Peter Dronke categorizes the debaters of the passion between Francesca and Paolo into two broad groups:" the hawks and the doves". Dronke argues in favor of the "doves"; however, believes the opposed conceptions of Francesca as being a "fragile flower" and "a demon of lasciviousness" are figments of the same condescending view of women; one in which the creator of Francesca could not have shared. In Dronke's mind, Dante recreated the ambivalence of the romance in the love portrayed in the Lancelot story with "feeling so intense that words cannot convey them". Instead of implying Francesca was giving a deliberate untruthful account in not mentioning that it was indeed Guinevere who initiated the kiss between her and Lancelot; Dronke believes she left that detail out in order to "stress the beauty of the experience itself".
Dronke takes the side of the "doves of Romanticism" because the first allusion between Paolo and Francesca shows that they are inseparable- a fact that sets them apart from all lovers mentioned up to this point, including the lovers Paris and Helen. These lovers are undivided in love forever; and yet they are forever cut off from "divine love" and are among the lost ones due to the "metaphysics of justice" in which structures the whole Commedia. Francesca was also the first soul Dante encountered in hell and was the only soul in the whole Commedia who is asked to retrace the events that led to her fall. Francesca's "Amor" speech was interpreted by Dronke as being a defense of Amor; a justification of her love. Even though there is recognition of guilt; there is no regret for the love that ultimately led to the guilt.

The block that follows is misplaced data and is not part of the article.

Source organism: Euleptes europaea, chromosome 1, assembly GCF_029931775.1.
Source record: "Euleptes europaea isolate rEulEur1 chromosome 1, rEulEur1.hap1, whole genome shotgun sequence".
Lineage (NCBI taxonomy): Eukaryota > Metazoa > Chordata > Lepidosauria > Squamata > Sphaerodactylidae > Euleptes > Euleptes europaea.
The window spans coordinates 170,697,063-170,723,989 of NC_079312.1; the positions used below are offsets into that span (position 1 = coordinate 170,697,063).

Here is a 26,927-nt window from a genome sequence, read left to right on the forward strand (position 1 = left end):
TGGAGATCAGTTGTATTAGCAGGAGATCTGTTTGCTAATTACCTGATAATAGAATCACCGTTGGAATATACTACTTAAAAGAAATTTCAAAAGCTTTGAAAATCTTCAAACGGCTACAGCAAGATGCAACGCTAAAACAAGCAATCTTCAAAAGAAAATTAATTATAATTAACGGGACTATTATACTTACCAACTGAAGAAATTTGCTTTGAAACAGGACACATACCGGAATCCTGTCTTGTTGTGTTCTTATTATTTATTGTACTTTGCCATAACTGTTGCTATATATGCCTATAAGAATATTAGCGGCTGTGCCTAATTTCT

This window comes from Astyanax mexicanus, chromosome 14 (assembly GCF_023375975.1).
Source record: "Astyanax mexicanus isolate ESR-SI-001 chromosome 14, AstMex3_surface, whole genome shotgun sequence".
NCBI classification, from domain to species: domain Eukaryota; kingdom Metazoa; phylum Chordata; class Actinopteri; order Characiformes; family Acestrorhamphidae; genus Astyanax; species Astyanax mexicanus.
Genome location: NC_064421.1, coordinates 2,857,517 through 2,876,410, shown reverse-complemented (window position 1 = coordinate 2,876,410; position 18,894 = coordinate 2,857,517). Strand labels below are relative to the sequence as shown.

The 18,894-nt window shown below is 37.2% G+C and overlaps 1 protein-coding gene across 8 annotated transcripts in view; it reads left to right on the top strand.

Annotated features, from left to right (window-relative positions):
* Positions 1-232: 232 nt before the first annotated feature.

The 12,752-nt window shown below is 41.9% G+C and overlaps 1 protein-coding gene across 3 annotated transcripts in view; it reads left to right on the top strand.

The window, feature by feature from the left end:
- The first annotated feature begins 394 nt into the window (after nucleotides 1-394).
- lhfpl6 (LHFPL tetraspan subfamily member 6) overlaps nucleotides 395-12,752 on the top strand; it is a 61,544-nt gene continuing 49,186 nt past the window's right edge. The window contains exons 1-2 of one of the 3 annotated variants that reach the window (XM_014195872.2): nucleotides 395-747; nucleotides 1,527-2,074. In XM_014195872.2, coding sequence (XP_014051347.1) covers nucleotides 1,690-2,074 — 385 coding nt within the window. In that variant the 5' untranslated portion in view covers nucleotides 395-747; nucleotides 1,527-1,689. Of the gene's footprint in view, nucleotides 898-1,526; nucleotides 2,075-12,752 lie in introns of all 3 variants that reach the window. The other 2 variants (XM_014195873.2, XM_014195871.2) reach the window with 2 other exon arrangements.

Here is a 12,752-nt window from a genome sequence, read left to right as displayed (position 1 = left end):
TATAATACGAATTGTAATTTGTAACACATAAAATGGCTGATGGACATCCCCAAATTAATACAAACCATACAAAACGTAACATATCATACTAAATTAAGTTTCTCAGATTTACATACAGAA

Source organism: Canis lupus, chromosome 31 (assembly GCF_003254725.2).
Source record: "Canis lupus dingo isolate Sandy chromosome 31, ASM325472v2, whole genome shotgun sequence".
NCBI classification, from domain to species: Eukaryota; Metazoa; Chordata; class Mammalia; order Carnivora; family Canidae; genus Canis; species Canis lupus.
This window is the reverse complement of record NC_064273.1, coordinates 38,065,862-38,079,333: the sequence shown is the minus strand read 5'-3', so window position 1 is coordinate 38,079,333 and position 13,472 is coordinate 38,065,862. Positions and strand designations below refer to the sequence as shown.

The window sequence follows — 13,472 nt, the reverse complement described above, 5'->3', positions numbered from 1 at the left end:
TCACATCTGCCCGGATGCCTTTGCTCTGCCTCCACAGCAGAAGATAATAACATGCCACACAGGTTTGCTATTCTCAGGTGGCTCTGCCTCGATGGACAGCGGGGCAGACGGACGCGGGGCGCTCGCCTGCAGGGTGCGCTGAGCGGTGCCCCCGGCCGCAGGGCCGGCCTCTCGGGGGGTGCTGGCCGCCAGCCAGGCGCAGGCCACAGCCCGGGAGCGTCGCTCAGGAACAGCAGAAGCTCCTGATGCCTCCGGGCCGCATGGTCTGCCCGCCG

Dronke points out a parallelism between the lovers in Jean de Meun's Roman de la Rosa and the lovers Paolo and Francesca. Heloise from Roman de la Rosa gives a speech defending the love she knew was wrong in heaven's eyes and had been liable for the loss of her friendship with God. What separates Francesca from the heroines of courtly romance is exactly what she has in common with Heloise; a rhetorical argument defending nobility of love she knows in God's judgement to be guilty.